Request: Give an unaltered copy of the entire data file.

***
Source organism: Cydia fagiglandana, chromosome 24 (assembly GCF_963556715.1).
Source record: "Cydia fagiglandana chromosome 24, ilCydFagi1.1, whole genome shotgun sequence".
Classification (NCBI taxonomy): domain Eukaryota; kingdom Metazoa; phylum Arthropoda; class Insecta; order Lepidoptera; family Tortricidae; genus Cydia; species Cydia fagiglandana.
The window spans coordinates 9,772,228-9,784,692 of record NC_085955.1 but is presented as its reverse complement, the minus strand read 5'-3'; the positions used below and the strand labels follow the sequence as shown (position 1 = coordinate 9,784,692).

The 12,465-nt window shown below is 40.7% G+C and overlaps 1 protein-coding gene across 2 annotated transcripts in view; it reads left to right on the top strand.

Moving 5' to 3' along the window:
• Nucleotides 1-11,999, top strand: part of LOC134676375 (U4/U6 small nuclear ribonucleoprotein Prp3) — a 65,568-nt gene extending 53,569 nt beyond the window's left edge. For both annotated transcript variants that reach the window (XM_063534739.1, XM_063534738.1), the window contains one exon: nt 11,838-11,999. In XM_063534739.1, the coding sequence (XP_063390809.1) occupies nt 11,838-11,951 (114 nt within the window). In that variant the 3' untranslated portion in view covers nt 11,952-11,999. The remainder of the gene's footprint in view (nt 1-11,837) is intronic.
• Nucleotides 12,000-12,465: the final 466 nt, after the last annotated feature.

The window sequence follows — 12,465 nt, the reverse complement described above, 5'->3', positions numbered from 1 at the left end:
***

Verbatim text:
Source organism: Cydia fagiglandana, chromosome 24 (assembly GCF_963556715.1).
Source record: "Cydia fagiglandana chromosome 24, ilCydFagi1.1, whole genome shotgun sequence".
Classification (NCBI taxonomy): domain Eukaryota; kingdom Metazoa; phylum Arthropoda; class Insecta; order Lepidoptera; family Tortricidae; genus Cydia; species Cydia fagiglandana.
The window spans coordinates 9,772,228-9,784,692 of record NC_085955.1 but is presented as its reverse complement, the minus strand read 5'-3'; the positions used below and the strand labels follow the sequence as shown (position 1 = coordinate 9,784,692).

The 12,465-nt window shown below is 40.7% G+C and overlaps 1 protein-coding gene across 2 annotated transcripts in view; it reads left to right on the top strand.

Moving 5' to 3' along the window:
• Nucleotides 1-11,999, top strand: part of LOC134676375 (U4/U6 small nuclear ribonucleoprotein Prp3) — a 65,568-nt gene extending 53,569 nt beyond the window's left edge. For both annotated transcript variants that reach the window (XM_063534739.1, XM_063534738.1), the window contains one exon: nt 11,838-11,999. In XM_063534739.1, the coding sequence (XP_063390809.1) occupies nt 11,838-11,951 (114 nt within the window). In that variant the 3' untranslated portion in view covers nt 11,952-11,999. The remainder of the gene's footprint in view (nt 1-11,837) is intronic.
• Nucleotides 12,000-12,465: the final 466 nt, after the last annotated feature.

The window sequence follows — 12,465 nt, the reverse complement described above, 5'->3', positions numbered from 1 at the left end: